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Compaq 2010c Battery Rebuild

wdj2005 Page Icon Posted 2021-11-23 10:24 PM
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H/PC Newbie

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United Kingdom
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Hi,
Just a note to say that it is perfectly possible to rebuild a battery from these compaq handhelds.

New Heatshrink tubing =
Tagged AF batteries = https://www.batteriesplus.co.uk/acatalog/AF-or-A-Size-NiMH-Battery-1...

You need to use AF battery, as AA is just that little bit too long.

1. Cut open the old pack.
2. Disconnect the batteries.
3. Solder the new batteries together into series.
4. Solder negative terminal.
5. Fold the positive terminal to form enough of a 'bump' that it will compress onto the battery-pack connector.
6. Clamp everything tightly, and shrink the heat shrink onto the pack.
7. It will 'just' fit into the battery compartment

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WallyB110 Page Icon Posted 2021-11-24 12:55 AM
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H/PC Philosopher

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I opened mine to find the battery leaking had destroyed the ribbon cables. Only reason I gave up on trying to repairing mine. If the battery acid has not eating away at the ribbon cables that are at the ends of the pack , then you in business. I just rebuilt my Sharp HC-4000 battery pack and it fits AA batteries and so will the CompaQ as long as they are flat tab AA's. That little dimple at the ends of the standard AA style batteries is what makes them too long. ;-)

--Walt B

Thanks for posting this info, good stuff ;-)

Edited by WallyB110 2021-11-24 12:55 AM
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ken680428 Page Icon Posted 2022-02-07 7:27 PM
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Factorite (Junior)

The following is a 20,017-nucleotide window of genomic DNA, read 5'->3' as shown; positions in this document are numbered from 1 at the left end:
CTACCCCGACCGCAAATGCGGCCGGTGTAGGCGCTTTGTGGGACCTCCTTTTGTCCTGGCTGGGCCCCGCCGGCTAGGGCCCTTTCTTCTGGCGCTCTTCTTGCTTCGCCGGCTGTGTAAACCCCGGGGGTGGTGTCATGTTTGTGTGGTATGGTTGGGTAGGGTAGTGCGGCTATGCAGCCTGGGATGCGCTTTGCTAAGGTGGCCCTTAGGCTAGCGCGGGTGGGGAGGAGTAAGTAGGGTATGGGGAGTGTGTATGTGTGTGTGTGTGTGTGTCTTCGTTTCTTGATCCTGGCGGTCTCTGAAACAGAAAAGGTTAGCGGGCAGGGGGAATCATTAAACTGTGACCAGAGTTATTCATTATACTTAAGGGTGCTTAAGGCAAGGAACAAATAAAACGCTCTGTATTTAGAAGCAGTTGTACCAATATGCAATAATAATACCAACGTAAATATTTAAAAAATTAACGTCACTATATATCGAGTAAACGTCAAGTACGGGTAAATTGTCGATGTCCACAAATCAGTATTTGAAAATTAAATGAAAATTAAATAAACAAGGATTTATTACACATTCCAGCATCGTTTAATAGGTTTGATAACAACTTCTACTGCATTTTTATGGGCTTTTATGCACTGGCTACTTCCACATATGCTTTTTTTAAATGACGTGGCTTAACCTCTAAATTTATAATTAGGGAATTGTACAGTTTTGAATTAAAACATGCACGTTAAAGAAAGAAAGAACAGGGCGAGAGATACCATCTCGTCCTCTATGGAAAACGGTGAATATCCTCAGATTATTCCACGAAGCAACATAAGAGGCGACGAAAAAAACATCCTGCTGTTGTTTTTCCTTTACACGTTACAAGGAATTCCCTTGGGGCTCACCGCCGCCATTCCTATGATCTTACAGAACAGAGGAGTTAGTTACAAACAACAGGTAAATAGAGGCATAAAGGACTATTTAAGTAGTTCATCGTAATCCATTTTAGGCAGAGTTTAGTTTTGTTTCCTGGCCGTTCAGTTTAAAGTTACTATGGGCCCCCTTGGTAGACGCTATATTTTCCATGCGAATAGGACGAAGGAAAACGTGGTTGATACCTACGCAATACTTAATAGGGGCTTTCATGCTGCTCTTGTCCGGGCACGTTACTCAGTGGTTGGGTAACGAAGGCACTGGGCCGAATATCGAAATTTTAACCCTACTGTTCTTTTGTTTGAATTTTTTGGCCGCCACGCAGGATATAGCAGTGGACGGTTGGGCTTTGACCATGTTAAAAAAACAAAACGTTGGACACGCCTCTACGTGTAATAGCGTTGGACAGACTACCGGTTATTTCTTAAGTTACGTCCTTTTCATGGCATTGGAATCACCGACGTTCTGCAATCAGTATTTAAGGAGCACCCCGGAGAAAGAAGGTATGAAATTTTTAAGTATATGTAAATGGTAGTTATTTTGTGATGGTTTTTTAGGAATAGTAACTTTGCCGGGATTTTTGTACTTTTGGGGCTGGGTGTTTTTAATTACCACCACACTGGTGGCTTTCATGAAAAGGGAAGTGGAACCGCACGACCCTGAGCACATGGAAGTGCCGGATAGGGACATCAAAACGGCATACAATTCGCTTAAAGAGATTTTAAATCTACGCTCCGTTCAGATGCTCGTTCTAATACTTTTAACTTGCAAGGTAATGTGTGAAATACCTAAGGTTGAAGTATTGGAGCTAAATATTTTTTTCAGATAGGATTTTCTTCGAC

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Canada
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If you still have your destroyed battery ribbon cable. Can you use your multimeter and tell me the ohms value of the resister on the ribbon cable's center contact section that branches off of the negative connection.

Thanks

Kenneth Finch
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ken680428 Page Icon Posted 2022-02-08 4:56 PM
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Factorite (Junior)

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Never mind I figured it out myself. That is a diode not a resistor. I made my battery pack out of two NiMH AA batteries I bought off of eBay that were flat tops. I spot welded on tabs on the negative side of one and the positive side of the other. I then spot welded on a tab in between the two batteries and folded the tab between the two batteries and pushed them together and taped them tother to make one long battery with tabs for the negative and positive terminals.

I then soldered wire to the tabs and run the positive wire from the battery to the inner connector on the hpc which is the positive terminal of the hpc. Then soldered the battery's negative wire to the outer connector on the hpc which is it's negative terminal. I then soldered the diode between the center connector of the hpc to it's negative outer connector.

Now my Compaq 2930 (2010c) hpc sees it's new replacement battery and charges it as well.
When I need to change the cells in a few years. Just spot weld together another pair of cells and solder them onto the existing positive and negative wires.
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dl1av Page Icon Posted 2022-02-08 6:39 PM
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Make sure that the diode is in touch with one of the cells. This can be the heat overload protection. These days it was common to check the temperature with simple diodes.

-Stefan
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ken680428 Page Icon Posted 2022-02-08 10:10 PM
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Factorite (Junior)

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The original ribbon design had the surface mounted diode in the middle of a small ribbon branch from the main negative ribbon part of the cable. The temperature sensor was further down the cable near the bottom of the bottom NiMh cell.

There are photos I downloaded from a previous post that I used to figure out how the battery pack was designed.
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ken680428 Page Icon Posted 2022-02-08 10:21 PM
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Factorite (Junior)

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Here are the replacement NiMh batteries I bought:

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dl1av Page Icon Posted 2022-02-09 4:52 AM
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OK, than the diode is against reverse charging. That could happen if the cells get "out of sync" and deeply discharged when they get older. Your new cells look good and they should last a few years
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